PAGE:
Dr Petar Teofilović was schooled in Novi Sad, where he obtained his law degree in 1986 and his Bachelor’s degree at the College of Philosophy in 1996. He obtained his Master’s Degree in Law in 1997 and his PhD in 2003 at the Budapest Central European University. He held the posts of assistant teacher in criminal law and administrative law at the Novi Sad Law School (in 1987 and 1990 respectively) but, like many others, was dismissed from his job.
Born in Zrenjanin in 1939. Resident of Belgrade since 1958. Earned his Bachelor’s Degree in law in Belgrade and his PhD at the Zagreb College of Philosophy in 1976. After completing his studies, began working at the “Đuro Salaj” Workers’ University, where he focussed on the education of workers.Nebojša was also one of the initiators of the Winter Philosophical Meetings held on Mt. Tara, Vrnjačka Banja and Mt. Divčibare, at which Dragoljub Ignjatović and Srdja Popović were arrested in 1974. Needless to say, Popov was one of the most agile figures who fought for and succeeded in having them set free. Dr Popov has published a large number of books and articles. His best known book. Social Conflicts – Challenge for Sociology, first came out in 1983 but was banned and destroyed on the order of the court. It was reissued in 1990. His book Contra Fatum, also published in 1990, is just as important. He edited two significant collections of studies, which, he, himself wrote as well: The Serbian Side of War (1996) Search for Normal Life (Serbia, 2000-2007).
Mirjana Karanović is one of the best and most famous Serbian actors. She began her career in theatre in 1983 with a role in Bertolt Brecht’s Threepenny Opera, and continued on to play a series of roles in her native Belgrade as well as in Serbia and internationally. However, what separates Mirjana from most artists and public workers in troubled times are her bravery and professional integrity. Her solid and persistent position towards art and her profession would alone be sufficient to consider her as a candiate for an award for the advancement of the culture of human rights. Her talent, understanding, and honesty are put towards her portrayals of women belonging to groups that are no longer desireable. She has also advocated much more efficiently than others for the fight against national, racial, religious, and social discrimination. The «Konstantin Obradović» award isn’t Mirjana Karanović’s first award. She has received numerous awards for her artistic achievements, including a Sterijina Award, a Golden Lion Award, and a Golden Laurel Wreath Award. She also recently received a Freedom Award, given to women for their contributions to the work and promotion of human rights, just states, democracy, and tolerance in political communication. The jury considers Mirjana Karanović to be not only an influential artist but also a champion for the advancement of human rights.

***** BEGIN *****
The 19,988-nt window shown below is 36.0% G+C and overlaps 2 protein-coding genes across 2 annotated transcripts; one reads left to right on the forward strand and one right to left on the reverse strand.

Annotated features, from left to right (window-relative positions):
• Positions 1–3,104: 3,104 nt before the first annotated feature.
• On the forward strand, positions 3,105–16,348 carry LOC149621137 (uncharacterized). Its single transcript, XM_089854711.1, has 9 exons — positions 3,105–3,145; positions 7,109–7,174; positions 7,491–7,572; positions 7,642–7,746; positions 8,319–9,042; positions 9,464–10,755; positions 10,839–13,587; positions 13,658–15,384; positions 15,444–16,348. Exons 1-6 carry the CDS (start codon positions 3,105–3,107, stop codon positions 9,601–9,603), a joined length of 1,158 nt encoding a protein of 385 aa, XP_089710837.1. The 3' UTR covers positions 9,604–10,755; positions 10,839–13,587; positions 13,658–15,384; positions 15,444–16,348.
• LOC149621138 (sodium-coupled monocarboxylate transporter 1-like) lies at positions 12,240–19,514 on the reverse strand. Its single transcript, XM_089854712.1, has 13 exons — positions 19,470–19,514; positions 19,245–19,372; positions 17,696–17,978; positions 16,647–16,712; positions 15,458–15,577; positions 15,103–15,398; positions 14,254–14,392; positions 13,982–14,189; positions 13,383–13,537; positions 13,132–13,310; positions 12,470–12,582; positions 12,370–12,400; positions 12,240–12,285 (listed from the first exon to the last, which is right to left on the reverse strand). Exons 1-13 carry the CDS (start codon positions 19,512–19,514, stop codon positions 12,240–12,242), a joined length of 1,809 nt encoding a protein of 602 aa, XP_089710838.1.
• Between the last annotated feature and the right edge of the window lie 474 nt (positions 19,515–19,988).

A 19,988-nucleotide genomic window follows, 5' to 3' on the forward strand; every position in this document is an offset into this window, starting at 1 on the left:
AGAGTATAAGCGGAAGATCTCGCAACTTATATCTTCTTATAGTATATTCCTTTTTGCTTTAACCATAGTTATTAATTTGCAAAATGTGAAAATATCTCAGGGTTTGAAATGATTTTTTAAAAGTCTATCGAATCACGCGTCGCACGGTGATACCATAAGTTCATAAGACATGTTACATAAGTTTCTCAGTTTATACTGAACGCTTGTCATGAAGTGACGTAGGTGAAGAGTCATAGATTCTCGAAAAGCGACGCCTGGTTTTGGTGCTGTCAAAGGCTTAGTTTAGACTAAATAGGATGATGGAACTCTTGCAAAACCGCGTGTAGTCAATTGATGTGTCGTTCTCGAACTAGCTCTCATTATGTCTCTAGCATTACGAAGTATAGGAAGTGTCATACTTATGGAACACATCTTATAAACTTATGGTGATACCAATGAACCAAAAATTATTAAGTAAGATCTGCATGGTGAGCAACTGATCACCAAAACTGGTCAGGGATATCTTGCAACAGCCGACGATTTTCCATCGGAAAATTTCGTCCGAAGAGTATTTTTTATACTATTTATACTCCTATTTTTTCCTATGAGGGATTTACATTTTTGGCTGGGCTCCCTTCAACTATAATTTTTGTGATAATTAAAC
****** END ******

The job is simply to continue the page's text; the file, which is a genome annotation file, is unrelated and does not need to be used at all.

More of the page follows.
Milorad Pupovac was still a boy when he left his village near Benkovac and moved to Zagreb to attend high school. He then went on to study at the Zagreb University College of Philosophy, from which he graduated in 1977. After earning his Master’s Degree at the Ljubljana University, Pupovac continued his PhD studies and earned his doctorate at his alma mater. Pupovac was not born into a wealthy family and had to support himself through college, including, at one point, as tram brakeman. Right after graduation, Pupovac was appointed Assistant Teacher of Linguistics, and later, when he was promoted to Assistant Professor, he chaired the new Applied Linguistics and Oriental Studies Department. His reputation of scientist is corroborated by a number of books on linguistics and hundreds of articles on linguistics and related fields.
Végel László is a reputed writer and essayist. He was born in Srbobran (Vojvodina) in 1941. Végel was also a journalist and editor. He was the drama editor of Radio – Television Novi Sad from 1980 to 1992, when he was dismissed. From 1995 to 2002 he coordinated the work of the Office of the Open Society Fund in Novi Sad. He now resides in Novi Sad as a free lance author. Végel’s books translated into Serbian include Memoirs of a Pimp, Double Exposure, Paraenesis, Abraham’s Knife, Eckhart’s Ring, Life on the Edge, Wittgenstein’s Loom, Homeless Essays, Exterritorium, Judith (plays) and Berlin Tests – Berlin Texts. Végel has won many prizes including the Kossuth Prize for life achievement.